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Preservation and Postponement of Fertility

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by Dr. Jason Bromer, Shady Grove Fertility Center, Aug. 4, 2010

Some of Reproductive Medicine’s most exciting advances have come in the area of preservation of female fertility. It is an area of utmost importance to women of reproductive age who have developed a cancer or disease that threatens their ability to have children in the future.

Preserving Fertility Important to Many Cancer Patients

These advances in preserving fertility in patients preparing for toxic chemotherapy or radiation therapy couldn’t have come at a more important time. It has been estimated that one in 250 adults will be a cancer survivor. In recent surveys, 75 percent of patients with cancer have stated that they want children in the future, 80 percent feel that their cancer experience would make them better parents, and 67 percent would want a child even if they were to die young.

Nonetheless, there remains a sharp divide between patient interest in fertility preservation and health providers’ education on the topic.

Only 60 percent of survivors diagnosed with cancer in young adulthood recall discussing cancer-related infertility. And, in a survey of 697 women diagnosed with breast cancer before the age of 40, 72 percent of respondents stated that they had discussed infertility with their physician, but only 55 percent were satisfied that their concerns about childbearing were addressed.

Postponing Fertility

There are other reasons women choose to postpone or preserve their fertility. Women in western countries have increasingly delayed the birth of the first child to a later age.

With the growing popularity of assisted reproductive technology, many women have been given the impression that female fertility may be successfully influenced at any point prior to menopause. Unfortunately, the assumption that fertility can simply be resumed at a later time is erroneous. On the other hand, the uterus does not seem to play a significant role in age-related fertility until much later, a phenomenon that makes preservation of the egg — egg freezing — particularly attractive.

Egg Freezing Becomes an Attractive Option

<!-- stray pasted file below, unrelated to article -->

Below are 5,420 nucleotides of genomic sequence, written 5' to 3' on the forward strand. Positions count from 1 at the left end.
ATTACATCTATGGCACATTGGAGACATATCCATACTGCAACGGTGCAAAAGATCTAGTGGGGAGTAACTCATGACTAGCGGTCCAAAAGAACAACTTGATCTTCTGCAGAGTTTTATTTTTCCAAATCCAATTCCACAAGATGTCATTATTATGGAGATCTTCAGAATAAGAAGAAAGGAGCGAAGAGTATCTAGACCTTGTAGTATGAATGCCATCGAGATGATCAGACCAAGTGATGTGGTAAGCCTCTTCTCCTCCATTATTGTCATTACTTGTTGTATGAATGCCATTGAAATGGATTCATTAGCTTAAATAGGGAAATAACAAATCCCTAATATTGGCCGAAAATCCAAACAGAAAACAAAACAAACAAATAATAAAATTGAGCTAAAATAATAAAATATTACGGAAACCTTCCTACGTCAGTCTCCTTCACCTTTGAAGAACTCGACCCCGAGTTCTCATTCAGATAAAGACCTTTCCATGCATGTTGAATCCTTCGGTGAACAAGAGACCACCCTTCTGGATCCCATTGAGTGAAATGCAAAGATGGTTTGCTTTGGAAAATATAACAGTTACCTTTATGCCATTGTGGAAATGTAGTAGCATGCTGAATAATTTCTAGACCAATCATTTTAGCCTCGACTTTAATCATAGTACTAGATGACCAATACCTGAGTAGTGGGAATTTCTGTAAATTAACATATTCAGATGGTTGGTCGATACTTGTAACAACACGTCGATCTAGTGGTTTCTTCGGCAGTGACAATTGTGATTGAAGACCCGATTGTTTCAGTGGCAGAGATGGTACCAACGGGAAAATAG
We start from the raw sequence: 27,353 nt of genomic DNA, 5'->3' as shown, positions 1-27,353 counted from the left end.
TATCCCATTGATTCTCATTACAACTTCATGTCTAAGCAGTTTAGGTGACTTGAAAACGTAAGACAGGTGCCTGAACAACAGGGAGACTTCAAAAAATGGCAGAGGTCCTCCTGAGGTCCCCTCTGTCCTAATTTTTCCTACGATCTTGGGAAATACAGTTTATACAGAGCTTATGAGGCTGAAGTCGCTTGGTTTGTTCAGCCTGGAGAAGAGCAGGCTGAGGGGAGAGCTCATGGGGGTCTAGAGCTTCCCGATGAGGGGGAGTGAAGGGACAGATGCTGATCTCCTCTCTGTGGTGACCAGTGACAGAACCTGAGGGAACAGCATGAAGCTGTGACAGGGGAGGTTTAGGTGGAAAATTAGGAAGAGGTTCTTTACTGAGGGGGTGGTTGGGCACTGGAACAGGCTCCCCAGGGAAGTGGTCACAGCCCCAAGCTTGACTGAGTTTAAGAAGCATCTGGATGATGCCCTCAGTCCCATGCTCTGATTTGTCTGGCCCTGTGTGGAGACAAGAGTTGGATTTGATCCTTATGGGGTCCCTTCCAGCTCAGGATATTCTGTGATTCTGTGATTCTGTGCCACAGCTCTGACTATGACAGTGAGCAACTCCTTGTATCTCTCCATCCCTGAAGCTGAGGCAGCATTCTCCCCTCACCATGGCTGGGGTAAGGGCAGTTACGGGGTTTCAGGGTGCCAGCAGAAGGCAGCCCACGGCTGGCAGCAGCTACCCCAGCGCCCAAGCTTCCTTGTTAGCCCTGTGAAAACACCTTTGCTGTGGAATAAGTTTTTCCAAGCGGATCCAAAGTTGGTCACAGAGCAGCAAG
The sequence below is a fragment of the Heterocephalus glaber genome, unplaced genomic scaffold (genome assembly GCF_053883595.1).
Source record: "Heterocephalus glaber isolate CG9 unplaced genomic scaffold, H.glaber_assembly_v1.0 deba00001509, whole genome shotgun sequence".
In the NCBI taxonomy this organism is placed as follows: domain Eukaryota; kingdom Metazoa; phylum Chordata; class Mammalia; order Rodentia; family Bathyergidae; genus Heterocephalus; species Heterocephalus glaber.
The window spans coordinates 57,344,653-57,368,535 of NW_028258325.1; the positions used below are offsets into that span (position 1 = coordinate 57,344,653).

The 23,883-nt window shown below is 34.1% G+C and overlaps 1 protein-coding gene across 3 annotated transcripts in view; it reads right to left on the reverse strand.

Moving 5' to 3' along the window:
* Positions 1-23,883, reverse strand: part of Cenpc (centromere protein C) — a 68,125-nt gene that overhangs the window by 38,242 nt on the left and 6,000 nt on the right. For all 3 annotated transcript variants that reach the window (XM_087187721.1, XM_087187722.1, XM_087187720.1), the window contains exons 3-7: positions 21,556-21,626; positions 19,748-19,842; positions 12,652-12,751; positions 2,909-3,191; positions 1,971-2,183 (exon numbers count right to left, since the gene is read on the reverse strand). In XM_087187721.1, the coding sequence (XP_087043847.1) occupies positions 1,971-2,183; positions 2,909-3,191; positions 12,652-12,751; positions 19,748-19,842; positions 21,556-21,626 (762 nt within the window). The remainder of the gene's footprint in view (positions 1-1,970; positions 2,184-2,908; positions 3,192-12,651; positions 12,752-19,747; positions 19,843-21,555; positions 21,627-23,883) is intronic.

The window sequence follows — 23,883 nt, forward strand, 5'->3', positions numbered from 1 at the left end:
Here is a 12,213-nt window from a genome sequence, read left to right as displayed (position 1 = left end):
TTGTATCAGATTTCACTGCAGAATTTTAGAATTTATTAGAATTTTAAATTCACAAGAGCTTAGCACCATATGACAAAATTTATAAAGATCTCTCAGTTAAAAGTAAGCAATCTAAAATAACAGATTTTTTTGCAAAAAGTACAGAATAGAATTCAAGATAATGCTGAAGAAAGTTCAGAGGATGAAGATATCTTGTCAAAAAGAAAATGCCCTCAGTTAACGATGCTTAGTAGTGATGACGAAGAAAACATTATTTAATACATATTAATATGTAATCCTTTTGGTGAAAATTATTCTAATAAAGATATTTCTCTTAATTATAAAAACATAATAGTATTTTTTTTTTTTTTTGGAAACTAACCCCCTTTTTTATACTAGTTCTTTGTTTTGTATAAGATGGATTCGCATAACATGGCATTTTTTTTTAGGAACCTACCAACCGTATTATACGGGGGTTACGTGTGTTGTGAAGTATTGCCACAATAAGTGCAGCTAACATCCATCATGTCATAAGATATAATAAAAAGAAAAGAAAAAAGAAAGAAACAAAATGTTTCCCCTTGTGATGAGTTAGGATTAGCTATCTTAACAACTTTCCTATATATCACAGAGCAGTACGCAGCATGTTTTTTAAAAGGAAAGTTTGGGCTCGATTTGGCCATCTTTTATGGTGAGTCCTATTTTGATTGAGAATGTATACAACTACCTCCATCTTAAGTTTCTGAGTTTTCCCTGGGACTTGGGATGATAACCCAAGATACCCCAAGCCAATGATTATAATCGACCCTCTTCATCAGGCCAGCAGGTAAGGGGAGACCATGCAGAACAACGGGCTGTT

Traditionally, fertility preservation has been limited to cryopreservation, the freezing of embryos. But embryo cryopreservation in the context of fertility preservation has a few critical pitfalls.

  • First, it requires that the female patient has a male partner or uses donor sperm to fertilize retrieved eggs.
  • Second, ovarian stimulation must precede oocyte retrieval for in vitro fertilization. This characteristic necessitates a delay that may be unacceptable in the case of a cancer patient requiring rapid initiation of chemo- or radiotherapy.
  • Third, the high estrogen levels associated with ovarian stimulation may be contraindicated in women with estrogen-sensitive malignancies such as breast cancer.

Newer techniques have recently been developed that can overcome these limitations. Many fertility centers now have the ability to freeze oocytes, or eggs, a process that eliminates both the need for sperm and the ethical quandaries that sometimes arise with freezing embryos.

While egg freezing is still considered a new technology, more than 1,000 babies have been born to date from frozen and thawed eggs. In cases in which the time needed for ovarian stimulation is not available, ovarian tissue with intact eggs can be surgically removed and frozen. This tissue can later be thawed and re-transplanted, allowing women to resume menstruation and become pregnant.

In the near future, it may even be feasible to freeze, thaw, and re-transplant an entire ovary. Several fertility centers in the United States, Europe, and Israel are currently working on this technology, and early results are very promising.

Reproductive-age women have a right to fight for their fertility – whether it is threatened by disease, chemotherapy or just the passage of time. Similarly, caregivers have a responsibility to inform their patients that there are options available to them when a threat to their future fertility ensues. The first step is to become educated about available treatments and to find reproductive physicians who can provide them. Here are some websites that may be of help:

  • Fertile Hope – Part of the LiveStrong Organization
  • >The American Society of Reproductive Medicine — Fertility Preservation
  • The International Society for Fertility Preservation
  • The OncoFertility Consortium


    Jason Bromer, MD, FACOG, is a specialist in Reproductive Endocrinology and Infertility at Shady Grove Fertility Center, formerly of the Reproductive Science Center of New Jersey. After receiving a medical degree from the George Washington University School of Medicine and a residency in Obstetrics and Gynecology at Georgetown University, he completed a three-year fellowship in reproductive endocrinology and infertility at Yale University and was involved in cutting edge research in fertility preservation for cancer patients., pregnancy implantation and methods of embryo selective for IVF. During his time at RSC NJ, Dr. Bromer held teaching positions at Monmouth Medical Center and Jersey Shore University Medical Center, an Affiliate of the Robert Wood Johnson Medical Center. He now sees fertility patients in the Frederick, Maryland office of Shady Grove.